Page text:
Best Aquatic Plants For Fountains And How To Maintain Them

Water fountains on their own may be one of the nicest additions to a landscape design, but if you’re looking to be original, you may prefer to add a little individuality to this piece of decor.

Many people opt to express their personalities by using flowerbeds, bushes, and other landscaping components to create harmonious scenes that capture the essence of the family or to outshine their neighbors.

When it comes to creating these works of art, every detail is important, so we want to help you make your water fountain stand out even more in its outdoor setting. And for that purpose, there is plenty of water flowers and greenery that could embellish your yard’s water fountain and make it look fantastic.

These plants are designed expressly for water life, but because they will not have access to natural nutrients from rotting plants, animals, and so on, you will need to supplement with fertilizer. Also, keep in mind that these plants do not like having water splashed on them all the time, so place them in the calmest part of the fountain basin.

Using plants as fountain accessories offer several advantages, including increased oxygenation for your fish, reduced algae growth, and increased water surface coverage.

Here is a list of the most common water plants you can add to your fountain:

Water Hyacinth (Eichhornia Crassipes)

Water hyacinths are particularly popular due to their ease of care and stunning violet flowers. With its abundant flower production for most of the year, its blossoms will undoubtedly bring color to your outdoor spaces.

Water Lettuce (Pistia Stratiotes)

Water lettuce has huge velvety leaves that look similar to spinach. In the correct conditions, this plant will also produce tiny white blooms. Just know that because this plant spreads out quickly, you’ll need a large fountain to make an excellent home for it.

Sensitive Plant (Neptunia Aquatica)

The Sensitive Plant, despite its name, is not at all sensitive. It has small fern leaves that close at night and flowers that bloom throughout summer. Depending on the seed family, flowers might be yellow or magenta.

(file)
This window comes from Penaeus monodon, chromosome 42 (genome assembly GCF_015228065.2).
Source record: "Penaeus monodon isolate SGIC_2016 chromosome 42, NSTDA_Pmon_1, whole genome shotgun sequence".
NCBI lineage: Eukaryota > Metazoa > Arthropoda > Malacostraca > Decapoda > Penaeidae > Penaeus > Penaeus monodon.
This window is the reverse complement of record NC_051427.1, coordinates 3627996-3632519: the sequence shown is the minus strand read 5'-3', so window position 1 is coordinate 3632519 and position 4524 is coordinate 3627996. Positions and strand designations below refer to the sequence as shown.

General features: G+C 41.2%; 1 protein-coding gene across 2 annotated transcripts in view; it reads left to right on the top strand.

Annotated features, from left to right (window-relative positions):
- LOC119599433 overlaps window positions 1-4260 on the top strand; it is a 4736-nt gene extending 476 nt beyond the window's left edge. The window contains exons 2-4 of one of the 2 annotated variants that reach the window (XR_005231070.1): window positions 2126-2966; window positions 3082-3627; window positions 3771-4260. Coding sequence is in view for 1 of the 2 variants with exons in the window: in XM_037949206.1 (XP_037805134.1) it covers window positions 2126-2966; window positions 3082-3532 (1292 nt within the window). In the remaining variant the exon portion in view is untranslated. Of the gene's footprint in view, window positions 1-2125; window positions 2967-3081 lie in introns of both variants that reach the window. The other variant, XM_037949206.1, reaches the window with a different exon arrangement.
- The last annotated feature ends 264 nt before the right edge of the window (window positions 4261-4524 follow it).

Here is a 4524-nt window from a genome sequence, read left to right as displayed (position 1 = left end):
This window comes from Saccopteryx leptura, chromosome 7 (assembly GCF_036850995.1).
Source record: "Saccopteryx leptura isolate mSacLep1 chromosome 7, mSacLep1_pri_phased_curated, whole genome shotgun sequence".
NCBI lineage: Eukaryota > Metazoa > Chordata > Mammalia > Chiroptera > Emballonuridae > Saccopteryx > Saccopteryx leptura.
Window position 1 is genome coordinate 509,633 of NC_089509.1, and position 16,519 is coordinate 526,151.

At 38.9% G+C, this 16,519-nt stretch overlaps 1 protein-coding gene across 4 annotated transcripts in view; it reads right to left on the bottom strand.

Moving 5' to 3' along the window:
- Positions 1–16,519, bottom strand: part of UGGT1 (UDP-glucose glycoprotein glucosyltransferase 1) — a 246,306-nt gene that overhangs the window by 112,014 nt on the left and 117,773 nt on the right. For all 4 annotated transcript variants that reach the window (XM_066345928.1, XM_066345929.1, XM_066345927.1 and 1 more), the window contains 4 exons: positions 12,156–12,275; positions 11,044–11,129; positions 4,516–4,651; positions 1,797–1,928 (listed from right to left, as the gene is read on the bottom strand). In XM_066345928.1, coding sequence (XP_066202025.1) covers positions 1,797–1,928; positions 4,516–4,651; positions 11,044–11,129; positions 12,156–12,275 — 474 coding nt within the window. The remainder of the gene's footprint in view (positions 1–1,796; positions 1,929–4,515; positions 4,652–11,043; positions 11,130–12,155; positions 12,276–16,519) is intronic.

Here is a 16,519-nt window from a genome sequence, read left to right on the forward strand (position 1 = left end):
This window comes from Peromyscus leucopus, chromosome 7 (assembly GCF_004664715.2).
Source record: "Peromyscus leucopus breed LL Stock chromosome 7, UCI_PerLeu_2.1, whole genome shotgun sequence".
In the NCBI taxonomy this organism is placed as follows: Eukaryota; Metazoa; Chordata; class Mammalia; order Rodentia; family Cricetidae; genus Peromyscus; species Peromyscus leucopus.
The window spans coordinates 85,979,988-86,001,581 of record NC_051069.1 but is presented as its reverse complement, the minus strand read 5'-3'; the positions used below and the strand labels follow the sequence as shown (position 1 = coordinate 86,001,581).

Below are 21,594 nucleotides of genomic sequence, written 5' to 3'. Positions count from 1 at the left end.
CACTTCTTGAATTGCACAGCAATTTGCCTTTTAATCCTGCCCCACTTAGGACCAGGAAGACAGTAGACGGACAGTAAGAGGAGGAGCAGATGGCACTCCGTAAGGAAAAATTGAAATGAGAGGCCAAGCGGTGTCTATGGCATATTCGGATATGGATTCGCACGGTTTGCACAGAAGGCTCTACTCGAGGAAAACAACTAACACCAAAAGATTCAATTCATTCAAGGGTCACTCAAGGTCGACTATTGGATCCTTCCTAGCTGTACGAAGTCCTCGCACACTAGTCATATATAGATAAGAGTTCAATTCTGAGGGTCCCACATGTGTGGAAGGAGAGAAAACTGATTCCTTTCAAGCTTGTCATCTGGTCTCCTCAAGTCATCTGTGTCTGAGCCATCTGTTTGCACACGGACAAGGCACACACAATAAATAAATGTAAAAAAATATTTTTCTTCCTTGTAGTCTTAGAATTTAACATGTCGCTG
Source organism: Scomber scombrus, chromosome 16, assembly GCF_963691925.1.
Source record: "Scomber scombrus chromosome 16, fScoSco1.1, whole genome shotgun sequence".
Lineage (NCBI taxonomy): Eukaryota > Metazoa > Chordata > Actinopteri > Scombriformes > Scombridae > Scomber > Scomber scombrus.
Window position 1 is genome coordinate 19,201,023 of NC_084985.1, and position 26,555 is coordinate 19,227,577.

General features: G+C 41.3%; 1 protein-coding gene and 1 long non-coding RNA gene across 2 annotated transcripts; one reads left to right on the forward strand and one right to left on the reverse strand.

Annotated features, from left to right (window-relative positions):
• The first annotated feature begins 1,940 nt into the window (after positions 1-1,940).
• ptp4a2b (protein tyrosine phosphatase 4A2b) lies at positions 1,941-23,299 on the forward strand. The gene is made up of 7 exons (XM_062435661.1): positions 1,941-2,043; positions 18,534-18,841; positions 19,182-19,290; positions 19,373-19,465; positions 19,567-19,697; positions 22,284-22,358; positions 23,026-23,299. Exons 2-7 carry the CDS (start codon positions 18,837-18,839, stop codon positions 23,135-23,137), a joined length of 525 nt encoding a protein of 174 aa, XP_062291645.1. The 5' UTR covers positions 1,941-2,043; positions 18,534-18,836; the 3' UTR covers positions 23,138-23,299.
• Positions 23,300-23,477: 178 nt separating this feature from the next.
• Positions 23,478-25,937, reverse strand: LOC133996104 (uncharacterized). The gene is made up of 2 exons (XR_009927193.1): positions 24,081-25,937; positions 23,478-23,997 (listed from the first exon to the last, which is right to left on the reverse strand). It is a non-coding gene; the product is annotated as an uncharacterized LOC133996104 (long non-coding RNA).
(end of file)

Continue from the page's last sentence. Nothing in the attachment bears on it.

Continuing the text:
Lucky 4-Leaf Clover (Marsilea Mutica)

Planting 4-leaf clovers in your fountain will not only bring you good luck but add a nice touch to it. This plant will cover any water surface with a blanket of clovers.

Moneywort (Bacopa Monnieri)

These water garden plants create a dense carpet of small shiny leaves that float to the surface of the water. In the summer, moneyworts are also known to develop little scented blooms.

Mosaic Flower (Ludwigia Sedioides)

The Mosaic Flower requires a water temperature of 72 degrees or greater, so it may not be possible in many climates, but it would be well worth it if you have a way to heat the water. These surface-covering plants produce rosettes of diamond-shaped leaves in green and red.

Water Poppy (Hydrocleys Nymphoides)

The Water Poppy resembles its land-loving cousin in appearance, with its simple, yet graceful pedals and a dark core.

Fairy Moss (Azolla Filiculoides)

If you’re searching for a low-level, shallow growing surface covering, Fairy Moss’ small fern-like leaves will do the trick. Not to add, as the season draws to a close, the leaves change color, creating a stunning autumn display.

Garden Upkeep And Watering

Except for the floating plants, all other plants should be placed in the water garden in their own pots or containers with the soil they grow in. The fountain’s water will cycle through and will not need to be changed. If the level drops due to evaporation, add more water regularly. Potted plants from the water garden can be brought indoors for the winter as houseplants.

Planting any marginal, aquatic, or floating plants should be done with caution. They may become invasive to local wetlands and streams if planted in their optimal setting.

How To Keep Water Plants In A Fountain

1 – Plant water plants in pots with no drainage holes, on heavy topsoil or clay loam. Light potting mixes and peat will offer insufficient weight to the pot, causing it to float and move around the fountain. To keep the dirt in place and provide weight to the pot, cover it with a one-half to three-quarters inch layer of small rocks or gravel.

2 – Lower the potted plants into the fountain at an angle to allow any trapped air to escape more freely. Set the plants at the proper depths, using piled blocks or overturned pots to boost height if necessary. Water lilies, for example, need to be 12 to 18 inches below the water when fully grown for their leaves to float on top of the water.

3 – Fertilize plants only if they appear to be in poor health and there is no alternative explanation for the problem. Overfertilization of aquatic plants can result in algae growth. Apply a slow-release 20-10-5 or 10-6-4 fertilizer in tablet or granular form to plants. Apply the fertilizer on a monthly basis, or as indicated.

4 – Plants should be moved indoors or into deeper water during the winter. Remove the plants from the fountain and clip away any dead leaves before moving them indoors. Place the pot in a plastic bag or tub of water and store it in a cellar or other location where the temperature stays above freezing but below 50 degrees Fahrenheit. Keep the plant’s roots moist by adding water to the bag or container as needed.

Final Thoughts

Now you have a list of aquatic plants you can use to brighten up your backyard or garden fountain. You only need to choose the one that fits best with your garden decor.